Send to

Choose Destination
Mol Cell Endocrinol. 1995 Aug 30;113(1):99-108.

The post-translational processing and intracellular sorting of carboxypeptidase H in the islets of Langerhans.

Author information

University of Cambridge, Department of Clinical Biochemistry, Addenbrooke's Hospital, Cambridge, UK.


The post-translational processing and intracellular sorting of the proinsulin-converting enzyme carboxypeptidase H (CPH) was studied in isolated rat islets of Langerhans. Pulse-chase-radiolabelling experiments using sequence-specific antisera showed that CPH was synthesized initially as a 57-kDa glycoprotein which was processed to a 54-kDa mature form by proteolytic processing at the N-terminus. Processing of the CPH precursor occurred rapidly (t(1/2) = 30) after an initial delay of 15-30 min and the enzyme was secreted in parallel with the insulin-related peptides in response to glucose-stimulation within 1 h after radiolabelling. This indicated that the proteins were packaged into nascent secretory granules at approximately the same rate following synthesis. Conversion of proinsulin and the 57-kDa form was inhibited markedly by chase incubation of islets at 20 degrees C, indicating that maturation of both proteins occurs in a post-Golgi compartment. Affinity purification of the enzyme from insulinoma subcellular fractions showed that the 57-kDa form was associated with endoplasmic reticulum or Golgi elements, and the 54-kDa form was present in secretory granules. Structural analysis showed that the granule form of the enzyme had an N-terminal amino acid sequence beginning at residue 42 of rat CPH, thereby implicating cleavage of the precursor after the fourth Arg in a site containing five consecutive Arg residues. These findings indicate that post-translational processing of CPH is mediated by an endoprotease which cleaves at sites containing multiple basic amino acid residues upon segregation of the enzyme to the secretory granules.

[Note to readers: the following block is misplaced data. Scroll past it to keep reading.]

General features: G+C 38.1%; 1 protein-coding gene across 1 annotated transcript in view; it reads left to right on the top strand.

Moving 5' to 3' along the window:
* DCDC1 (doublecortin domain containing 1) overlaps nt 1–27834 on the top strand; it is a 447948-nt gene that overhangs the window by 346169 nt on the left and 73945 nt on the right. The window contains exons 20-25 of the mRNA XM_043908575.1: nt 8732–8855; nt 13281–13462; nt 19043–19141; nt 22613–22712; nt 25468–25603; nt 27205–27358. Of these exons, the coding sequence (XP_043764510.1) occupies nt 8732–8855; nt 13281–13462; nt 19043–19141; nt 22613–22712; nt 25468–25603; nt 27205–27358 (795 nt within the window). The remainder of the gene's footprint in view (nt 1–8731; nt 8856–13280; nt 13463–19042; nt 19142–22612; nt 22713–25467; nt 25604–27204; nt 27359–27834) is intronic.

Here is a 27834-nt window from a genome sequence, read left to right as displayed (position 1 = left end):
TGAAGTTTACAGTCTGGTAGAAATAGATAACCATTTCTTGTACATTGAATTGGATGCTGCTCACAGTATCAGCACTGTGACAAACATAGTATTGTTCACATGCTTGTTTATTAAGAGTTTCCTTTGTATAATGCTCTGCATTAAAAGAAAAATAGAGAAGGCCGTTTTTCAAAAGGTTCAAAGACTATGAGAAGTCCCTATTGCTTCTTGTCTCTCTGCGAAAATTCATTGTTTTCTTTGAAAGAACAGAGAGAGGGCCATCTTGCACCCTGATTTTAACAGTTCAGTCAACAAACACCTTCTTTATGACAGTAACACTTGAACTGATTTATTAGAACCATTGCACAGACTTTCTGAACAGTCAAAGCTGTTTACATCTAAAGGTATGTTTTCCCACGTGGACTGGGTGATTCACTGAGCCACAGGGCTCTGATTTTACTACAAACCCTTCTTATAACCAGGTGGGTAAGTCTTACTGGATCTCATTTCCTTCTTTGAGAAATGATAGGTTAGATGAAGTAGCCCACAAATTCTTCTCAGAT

[Indexed for MEDLINE]

Supplemental Content

Full text links

Icon for Elsevier Science
Loading ...
Support Center